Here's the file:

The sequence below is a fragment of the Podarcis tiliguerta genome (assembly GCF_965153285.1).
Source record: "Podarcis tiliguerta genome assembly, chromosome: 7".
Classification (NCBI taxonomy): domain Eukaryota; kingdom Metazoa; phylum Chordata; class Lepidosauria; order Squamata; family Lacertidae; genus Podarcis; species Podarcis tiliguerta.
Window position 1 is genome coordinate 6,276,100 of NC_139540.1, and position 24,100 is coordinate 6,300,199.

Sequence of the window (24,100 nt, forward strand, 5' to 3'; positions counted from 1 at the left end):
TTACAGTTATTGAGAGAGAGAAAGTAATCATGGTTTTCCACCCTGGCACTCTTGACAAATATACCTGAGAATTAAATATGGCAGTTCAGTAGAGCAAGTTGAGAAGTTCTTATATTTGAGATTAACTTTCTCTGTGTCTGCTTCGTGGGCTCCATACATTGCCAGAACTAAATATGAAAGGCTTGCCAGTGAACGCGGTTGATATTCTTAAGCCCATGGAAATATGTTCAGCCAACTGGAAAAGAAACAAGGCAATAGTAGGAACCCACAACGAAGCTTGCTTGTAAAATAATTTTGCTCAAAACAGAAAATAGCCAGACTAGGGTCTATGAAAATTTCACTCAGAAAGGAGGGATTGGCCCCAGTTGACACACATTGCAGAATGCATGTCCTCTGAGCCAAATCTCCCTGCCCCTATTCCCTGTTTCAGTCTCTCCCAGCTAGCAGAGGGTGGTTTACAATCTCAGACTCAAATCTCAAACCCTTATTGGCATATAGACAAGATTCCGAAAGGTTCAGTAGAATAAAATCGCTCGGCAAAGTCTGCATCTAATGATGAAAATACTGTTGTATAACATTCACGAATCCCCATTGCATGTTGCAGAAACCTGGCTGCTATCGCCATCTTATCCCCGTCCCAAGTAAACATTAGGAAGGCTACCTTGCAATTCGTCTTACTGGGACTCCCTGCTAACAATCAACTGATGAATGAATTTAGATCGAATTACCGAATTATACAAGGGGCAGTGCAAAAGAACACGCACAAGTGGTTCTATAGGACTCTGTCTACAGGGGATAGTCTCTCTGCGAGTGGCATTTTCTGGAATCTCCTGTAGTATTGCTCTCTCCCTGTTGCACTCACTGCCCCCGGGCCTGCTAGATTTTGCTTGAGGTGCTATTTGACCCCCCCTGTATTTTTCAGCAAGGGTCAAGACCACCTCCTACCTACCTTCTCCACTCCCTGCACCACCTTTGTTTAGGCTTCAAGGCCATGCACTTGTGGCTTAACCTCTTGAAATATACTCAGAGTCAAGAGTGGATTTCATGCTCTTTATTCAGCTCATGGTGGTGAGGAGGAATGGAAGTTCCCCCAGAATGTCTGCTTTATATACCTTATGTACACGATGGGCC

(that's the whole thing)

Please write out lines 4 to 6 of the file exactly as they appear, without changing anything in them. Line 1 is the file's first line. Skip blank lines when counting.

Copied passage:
Window position 1 is genome coordinate 6,276,100 of NC_139540.1, and position 24,100 is coordinate 6,300,199.

Sequence of the window (24,100 nt, forward strand, 5' to 3'; positions counted from 1 at the left end):
TTACAGTTATTGAGAGAGAGAAAGTAATCATGGTTTTCCACCCTGGCACTCTTGACAAATATACCTGAGAATTAAATATGGCAGTTCAGTAGAGCAAGTTGAGAAGTTCTTATATTTGAGATTAACTTTCTCTGTGTCTGCTTCGTGGGCTCCATACATTGCCAGAACTAAATATGAAAGGCTTGCCAGTGAACGCGGTTGATATTCTTAAGCCCATGGAAATATGTTCAGCCAACTGGAAAAGAAACAAGGCAATAGTAGGAACCCACAACGAAGCTTGCTTGTAAAATAATTTTGCTCAAAACAGAAAATAGCCAGACTAGGGTCTATGAAAATTTCACTCAGAAAGGAGGGATTGGCCCCAGTTGACACACATTGCAGAATGCATGTCCTCTGAGCCAAATCTCCCTGCCCCTATTCCCTGTTTCAGTCTCTCCCAGCTAGCAGAGGGTGGTTTACAATCTCAGACTCAAATCTCAAACCCTTATTGGCATATAGACAAGATTCCGAAAGGTTCAGTAGAATAAAATCGCTCGGCAAAGTCTGCATCTAATGATGAAAATACTGTTGTATAACATTCACGAATCCCCATTGCATGTTGCAGAAACCTGGCTGCTATCGCCATCTTATCCCCGTCCCAAGTAAACATTAGGAAGGCTACCTTGCAATTCGTCTTACTGGGACTCCCTGCTAACAATCAACTGATGAATGAATTTAGATCGAATTACCGAATTATACAAGGGGCAGTGCAAAAGAACACGCACAAGTGGTTCTATAGGACTCTGTCTACAGGGGATAGTCTCTCTGCGAGTGGCATTTTCTGGAATCTCCTGTAGTATTGCTCTCTCCCTGTTGCACTCACTGCCCCCGGGCCTGCTAGATTTTGCTTGAGGTGCTATTTGACCCCCCCTGTATTTTTCAGCAAGGGTCAAGACCACCTCCTACCTACCTTCTCCACTCCCTGCACCACCTTTGTTTAGGCTTCAAGGCCATGCACTTGTGGCTTAACCTCTTGAAATATACTCAGAGTCAAGAGTGGATTTCATGCTCTTTATTCAGCTCATGGTGGTGAGGAGGAATGGAAGTTCCCCCAGAATGTCTGCTTTATATACCTTATGTACACGATGGGCC